Colo. House Majority Leader Alec Garnett shared the same sentiment. After voting against the bill, Garnett said it, “doesn’t let anything happen without approval from the NCAA or the conference that a school is in. I don’t feel like we pushed the NCAA or other states hard. I’m opposed to the stand we have taken.”
While it’s impossible to know the inner dialogue and motivations of another person without them sharing that information, the bill appears to only serve one purpose: political grandstanding. It allows the bill’s sponsors and supporters to erect a facade of “being on the cutting edge of civil rights for college athletes” while actually fortifying the status quo and involving the state in the exploitation of college athletes.
Further evidence of the ongoing sham of the advancement of civil rights for college athletes surfaced on Monday, April 6 when the NCAA’s pet advocacy group, the Knight Commission, released its recommended guidelines for NIL regulations. Like the Colo. law, the guidelines purport progress while doing more harm than good.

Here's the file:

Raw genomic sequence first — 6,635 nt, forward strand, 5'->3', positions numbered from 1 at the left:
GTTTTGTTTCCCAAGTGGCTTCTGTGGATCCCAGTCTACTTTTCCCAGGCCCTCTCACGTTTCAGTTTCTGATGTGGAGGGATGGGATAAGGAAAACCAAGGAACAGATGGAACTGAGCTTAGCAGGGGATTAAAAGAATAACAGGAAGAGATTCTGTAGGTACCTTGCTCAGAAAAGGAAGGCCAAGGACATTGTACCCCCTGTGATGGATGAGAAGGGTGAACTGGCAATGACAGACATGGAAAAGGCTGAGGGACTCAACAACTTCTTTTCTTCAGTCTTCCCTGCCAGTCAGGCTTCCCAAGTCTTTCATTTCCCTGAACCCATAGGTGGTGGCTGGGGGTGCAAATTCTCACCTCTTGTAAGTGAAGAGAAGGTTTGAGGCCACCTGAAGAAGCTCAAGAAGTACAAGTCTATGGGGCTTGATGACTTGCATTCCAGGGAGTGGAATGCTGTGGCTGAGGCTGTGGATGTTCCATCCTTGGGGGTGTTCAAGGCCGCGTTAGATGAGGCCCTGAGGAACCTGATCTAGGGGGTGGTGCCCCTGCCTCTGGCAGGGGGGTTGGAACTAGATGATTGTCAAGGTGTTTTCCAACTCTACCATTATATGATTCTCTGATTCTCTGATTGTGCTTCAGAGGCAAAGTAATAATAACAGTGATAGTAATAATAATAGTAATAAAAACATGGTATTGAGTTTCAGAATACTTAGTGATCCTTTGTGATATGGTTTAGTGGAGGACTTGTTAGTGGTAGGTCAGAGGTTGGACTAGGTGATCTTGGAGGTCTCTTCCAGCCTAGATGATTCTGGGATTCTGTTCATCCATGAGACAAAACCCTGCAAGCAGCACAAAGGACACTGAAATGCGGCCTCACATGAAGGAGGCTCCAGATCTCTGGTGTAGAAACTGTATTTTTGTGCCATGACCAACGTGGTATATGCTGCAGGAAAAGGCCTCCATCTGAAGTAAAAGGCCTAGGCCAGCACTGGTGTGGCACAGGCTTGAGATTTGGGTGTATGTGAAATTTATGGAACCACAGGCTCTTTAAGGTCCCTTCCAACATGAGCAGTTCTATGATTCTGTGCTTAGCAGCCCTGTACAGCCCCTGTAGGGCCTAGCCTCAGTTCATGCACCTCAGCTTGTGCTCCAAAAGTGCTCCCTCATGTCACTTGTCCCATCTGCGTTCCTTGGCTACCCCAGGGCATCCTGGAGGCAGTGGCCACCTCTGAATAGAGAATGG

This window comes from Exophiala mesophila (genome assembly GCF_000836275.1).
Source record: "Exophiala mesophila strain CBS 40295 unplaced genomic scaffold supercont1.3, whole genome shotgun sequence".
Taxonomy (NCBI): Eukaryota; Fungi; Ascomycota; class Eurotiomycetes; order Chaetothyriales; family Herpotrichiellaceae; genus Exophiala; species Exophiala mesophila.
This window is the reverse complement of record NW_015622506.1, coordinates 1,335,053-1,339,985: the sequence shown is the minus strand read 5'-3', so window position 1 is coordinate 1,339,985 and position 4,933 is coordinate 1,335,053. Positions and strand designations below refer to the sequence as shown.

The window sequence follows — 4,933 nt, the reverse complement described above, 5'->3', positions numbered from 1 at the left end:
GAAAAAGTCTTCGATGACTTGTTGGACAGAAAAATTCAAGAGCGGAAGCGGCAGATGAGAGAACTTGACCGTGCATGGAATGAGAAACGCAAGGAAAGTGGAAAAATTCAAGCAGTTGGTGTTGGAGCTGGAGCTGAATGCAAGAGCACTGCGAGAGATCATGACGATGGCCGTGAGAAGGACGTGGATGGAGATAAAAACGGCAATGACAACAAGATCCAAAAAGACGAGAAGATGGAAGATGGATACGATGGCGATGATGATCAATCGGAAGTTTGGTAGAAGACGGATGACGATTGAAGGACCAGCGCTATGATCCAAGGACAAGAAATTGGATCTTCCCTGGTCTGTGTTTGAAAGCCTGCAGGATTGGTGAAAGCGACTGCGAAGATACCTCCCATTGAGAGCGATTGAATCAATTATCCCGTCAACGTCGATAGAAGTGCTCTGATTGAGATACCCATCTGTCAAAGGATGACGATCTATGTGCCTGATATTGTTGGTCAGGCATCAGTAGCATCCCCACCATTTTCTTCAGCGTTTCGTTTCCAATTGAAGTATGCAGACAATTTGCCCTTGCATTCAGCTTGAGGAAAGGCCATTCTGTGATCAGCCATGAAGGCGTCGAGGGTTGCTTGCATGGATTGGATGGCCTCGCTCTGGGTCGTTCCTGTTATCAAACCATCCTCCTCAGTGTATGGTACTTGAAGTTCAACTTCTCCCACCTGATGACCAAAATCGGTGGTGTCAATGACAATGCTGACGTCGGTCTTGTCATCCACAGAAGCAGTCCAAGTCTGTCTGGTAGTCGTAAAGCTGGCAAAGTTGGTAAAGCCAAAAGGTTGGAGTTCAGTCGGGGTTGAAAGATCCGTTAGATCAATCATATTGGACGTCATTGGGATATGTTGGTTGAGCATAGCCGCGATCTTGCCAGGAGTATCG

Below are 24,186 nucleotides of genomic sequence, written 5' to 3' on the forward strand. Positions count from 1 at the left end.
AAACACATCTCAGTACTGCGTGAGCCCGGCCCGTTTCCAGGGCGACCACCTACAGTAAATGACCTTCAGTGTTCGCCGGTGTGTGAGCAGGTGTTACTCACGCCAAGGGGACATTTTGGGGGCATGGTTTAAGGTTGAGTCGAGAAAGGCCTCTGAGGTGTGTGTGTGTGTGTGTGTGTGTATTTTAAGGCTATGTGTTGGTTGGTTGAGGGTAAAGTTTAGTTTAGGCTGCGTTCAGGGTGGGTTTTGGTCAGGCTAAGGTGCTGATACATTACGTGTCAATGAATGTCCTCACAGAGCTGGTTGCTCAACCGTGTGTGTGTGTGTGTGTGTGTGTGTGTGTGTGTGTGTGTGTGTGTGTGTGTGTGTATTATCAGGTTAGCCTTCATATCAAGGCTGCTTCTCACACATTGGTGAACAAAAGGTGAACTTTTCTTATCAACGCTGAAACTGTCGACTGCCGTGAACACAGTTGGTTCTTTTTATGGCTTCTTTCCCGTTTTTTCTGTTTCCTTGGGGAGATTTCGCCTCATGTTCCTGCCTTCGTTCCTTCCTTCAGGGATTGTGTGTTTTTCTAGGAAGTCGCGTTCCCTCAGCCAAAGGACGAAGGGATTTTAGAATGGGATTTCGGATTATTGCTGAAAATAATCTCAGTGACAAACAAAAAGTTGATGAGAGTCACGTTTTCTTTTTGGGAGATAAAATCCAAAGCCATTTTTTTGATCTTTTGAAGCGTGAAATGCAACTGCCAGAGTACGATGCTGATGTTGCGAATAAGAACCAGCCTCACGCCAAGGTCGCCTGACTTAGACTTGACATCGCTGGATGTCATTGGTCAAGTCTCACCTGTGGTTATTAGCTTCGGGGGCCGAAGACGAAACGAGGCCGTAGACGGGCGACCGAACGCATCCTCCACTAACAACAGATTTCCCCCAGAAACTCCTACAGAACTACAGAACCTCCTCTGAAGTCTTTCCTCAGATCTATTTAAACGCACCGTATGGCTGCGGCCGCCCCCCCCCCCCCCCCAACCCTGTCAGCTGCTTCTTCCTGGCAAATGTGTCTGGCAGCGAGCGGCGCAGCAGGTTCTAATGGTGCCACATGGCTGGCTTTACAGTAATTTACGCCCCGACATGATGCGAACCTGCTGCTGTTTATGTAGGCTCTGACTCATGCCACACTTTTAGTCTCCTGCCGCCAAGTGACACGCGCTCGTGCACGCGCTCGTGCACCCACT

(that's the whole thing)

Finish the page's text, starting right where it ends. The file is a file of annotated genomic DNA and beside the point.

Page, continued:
The recommendations come with five over-arching points, some of which are self-contradictory once you read the details. For example, the first point emphasizes “enabling college athletes to pursue NIL opportunities like other students” but then goes on to also emphasize that those opportunities should not “create pay-for-play arrangements.” That’s contradictory language because non-athlete students do not face restrictions on being compensated by the institutions they study at for the usage of their NILs.
The third point stresses that an “independent” oversight body should handle the application and management of NIL rules. At the same time, the Commission states that the NCAA grant that body the authority to do so. The NCAA has no authority to do that, as it is not an agent of the state. The only authority the NCAA has is that which its members grant it and that only applies to internal matters between those members. Even if it had the authority to do so, it’s unlikely that the NCAA will sanction any such body that doesn’t share its philosophy and won’t manage things to its liking.